• A Sprinkling of Bran – slugs apparently will gorge on bran if you lay it out. It makes them bloated and dehydrated which means they cannot slither off to hide so they become an easy picking for the birds. Try to do this when dry weather is forecast as the bran needs to stay dry to be effective.
  • Plant Plants which slugs don’t like – Whilst it may seem that slugs are having a party in your garden, there are plants on which they are not so keen. Shrubs with hard stems or plants with with tough, hairy or waxy leaves are not so attractive to slugs as they are more difficult to chew. Similarly, plants which smell unpleasant to them or taste bitter will be left alone.
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Slugs do not fancy the waxy leaves on the Choysia
  • Old Carpet – Using an old carpet, a piece of rotting wood, some rocks or even some plastic plant trays in a specific area will give slugs a dark, damp place to congregate, making it easier then for you to pick them off and remove as you see fit.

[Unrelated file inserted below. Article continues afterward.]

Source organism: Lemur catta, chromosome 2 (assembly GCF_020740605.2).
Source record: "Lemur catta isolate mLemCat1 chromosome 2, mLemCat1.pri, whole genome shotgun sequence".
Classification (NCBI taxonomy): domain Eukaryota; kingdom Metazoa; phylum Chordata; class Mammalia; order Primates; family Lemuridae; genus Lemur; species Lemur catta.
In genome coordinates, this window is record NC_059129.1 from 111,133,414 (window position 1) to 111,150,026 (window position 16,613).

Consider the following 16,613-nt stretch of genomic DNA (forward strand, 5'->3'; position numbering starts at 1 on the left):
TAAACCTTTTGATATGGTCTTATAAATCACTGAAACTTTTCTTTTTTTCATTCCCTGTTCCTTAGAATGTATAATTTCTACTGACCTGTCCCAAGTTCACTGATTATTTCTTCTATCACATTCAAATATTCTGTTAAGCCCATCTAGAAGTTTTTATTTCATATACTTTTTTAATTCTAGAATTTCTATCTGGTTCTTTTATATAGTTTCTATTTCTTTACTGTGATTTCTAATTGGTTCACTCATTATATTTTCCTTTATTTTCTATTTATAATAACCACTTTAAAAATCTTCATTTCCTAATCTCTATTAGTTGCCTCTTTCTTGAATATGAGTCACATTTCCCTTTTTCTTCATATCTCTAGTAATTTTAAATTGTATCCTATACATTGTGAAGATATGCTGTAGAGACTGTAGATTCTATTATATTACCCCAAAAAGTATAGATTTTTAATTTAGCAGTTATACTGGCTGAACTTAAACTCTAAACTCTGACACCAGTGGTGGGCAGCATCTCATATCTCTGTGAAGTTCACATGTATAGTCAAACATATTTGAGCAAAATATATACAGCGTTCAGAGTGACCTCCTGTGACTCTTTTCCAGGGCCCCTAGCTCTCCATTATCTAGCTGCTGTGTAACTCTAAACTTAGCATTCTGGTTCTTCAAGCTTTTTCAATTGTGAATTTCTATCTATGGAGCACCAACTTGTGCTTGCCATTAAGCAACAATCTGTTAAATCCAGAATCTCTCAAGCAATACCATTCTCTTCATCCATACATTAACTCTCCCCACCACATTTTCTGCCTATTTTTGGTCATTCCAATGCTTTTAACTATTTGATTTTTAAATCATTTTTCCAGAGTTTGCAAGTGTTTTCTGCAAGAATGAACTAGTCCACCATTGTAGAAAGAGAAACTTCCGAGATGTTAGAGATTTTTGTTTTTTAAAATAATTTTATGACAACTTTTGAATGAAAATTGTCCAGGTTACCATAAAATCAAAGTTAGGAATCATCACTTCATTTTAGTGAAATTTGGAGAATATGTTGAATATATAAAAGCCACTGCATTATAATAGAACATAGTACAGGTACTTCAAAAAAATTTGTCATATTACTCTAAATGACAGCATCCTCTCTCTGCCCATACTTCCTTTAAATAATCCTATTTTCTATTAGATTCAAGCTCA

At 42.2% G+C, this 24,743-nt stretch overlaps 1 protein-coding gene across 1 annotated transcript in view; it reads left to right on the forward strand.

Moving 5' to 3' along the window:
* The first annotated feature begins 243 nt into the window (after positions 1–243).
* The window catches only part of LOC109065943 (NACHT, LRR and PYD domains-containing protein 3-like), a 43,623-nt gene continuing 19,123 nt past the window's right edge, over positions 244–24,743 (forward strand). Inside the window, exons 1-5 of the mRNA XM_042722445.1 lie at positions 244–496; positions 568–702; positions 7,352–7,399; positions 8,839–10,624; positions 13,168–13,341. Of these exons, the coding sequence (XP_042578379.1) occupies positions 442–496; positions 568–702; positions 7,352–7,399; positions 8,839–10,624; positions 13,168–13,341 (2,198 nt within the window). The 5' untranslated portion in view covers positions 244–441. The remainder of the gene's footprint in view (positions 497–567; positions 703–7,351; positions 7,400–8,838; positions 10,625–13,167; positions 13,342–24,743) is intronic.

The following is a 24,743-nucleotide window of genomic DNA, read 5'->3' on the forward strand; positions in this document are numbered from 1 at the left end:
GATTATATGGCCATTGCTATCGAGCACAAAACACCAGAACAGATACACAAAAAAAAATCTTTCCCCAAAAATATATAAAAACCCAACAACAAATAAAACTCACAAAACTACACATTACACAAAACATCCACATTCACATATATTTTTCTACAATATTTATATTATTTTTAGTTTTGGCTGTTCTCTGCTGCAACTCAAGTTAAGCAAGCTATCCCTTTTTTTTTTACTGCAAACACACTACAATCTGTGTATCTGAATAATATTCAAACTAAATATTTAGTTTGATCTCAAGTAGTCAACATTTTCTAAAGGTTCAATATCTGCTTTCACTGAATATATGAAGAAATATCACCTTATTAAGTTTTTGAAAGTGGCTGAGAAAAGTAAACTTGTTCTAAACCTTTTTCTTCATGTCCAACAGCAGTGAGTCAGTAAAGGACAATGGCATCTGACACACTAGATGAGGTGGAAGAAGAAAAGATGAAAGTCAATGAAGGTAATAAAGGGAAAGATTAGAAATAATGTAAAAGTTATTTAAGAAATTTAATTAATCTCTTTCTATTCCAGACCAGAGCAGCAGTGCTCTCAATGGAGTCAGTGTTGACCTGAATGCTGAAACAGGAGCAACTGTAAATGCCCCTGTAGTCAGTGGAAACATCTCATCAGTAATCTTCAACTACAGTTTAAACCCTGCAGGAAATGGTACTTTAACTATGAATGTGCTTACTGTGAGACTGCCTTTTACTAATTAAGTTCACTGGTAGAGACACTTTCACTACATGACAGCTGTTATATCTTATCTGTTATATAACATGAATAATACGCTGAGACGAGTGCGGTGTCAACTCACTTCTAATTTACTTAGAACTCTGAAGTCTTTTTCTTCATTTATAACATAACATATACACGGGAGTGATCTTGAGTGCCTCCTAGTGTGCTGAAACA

• Attract Predators – If you garden organically and allow a thriving ecosystem to flourish in your garden, other wildlife will thank you by eating slugs and snails. Ground beetles, centipedes, thrushes, hedgehogs, frogs and toads are all partial to a bit of slug so to attract them to frequent your garden you need to provide plenty of cover and avoid using any toxic chemicals.
  • Use Nematodes – Nematodes are a biological control which you can buy which release microscopic nematodes into the soil. They work by entering the slug’s body and infecting them with a fatal bacterial disease. Nematodes have to be mixed with water before applying to the soil and can only be used when the temperature is between 5 – 20 degrees.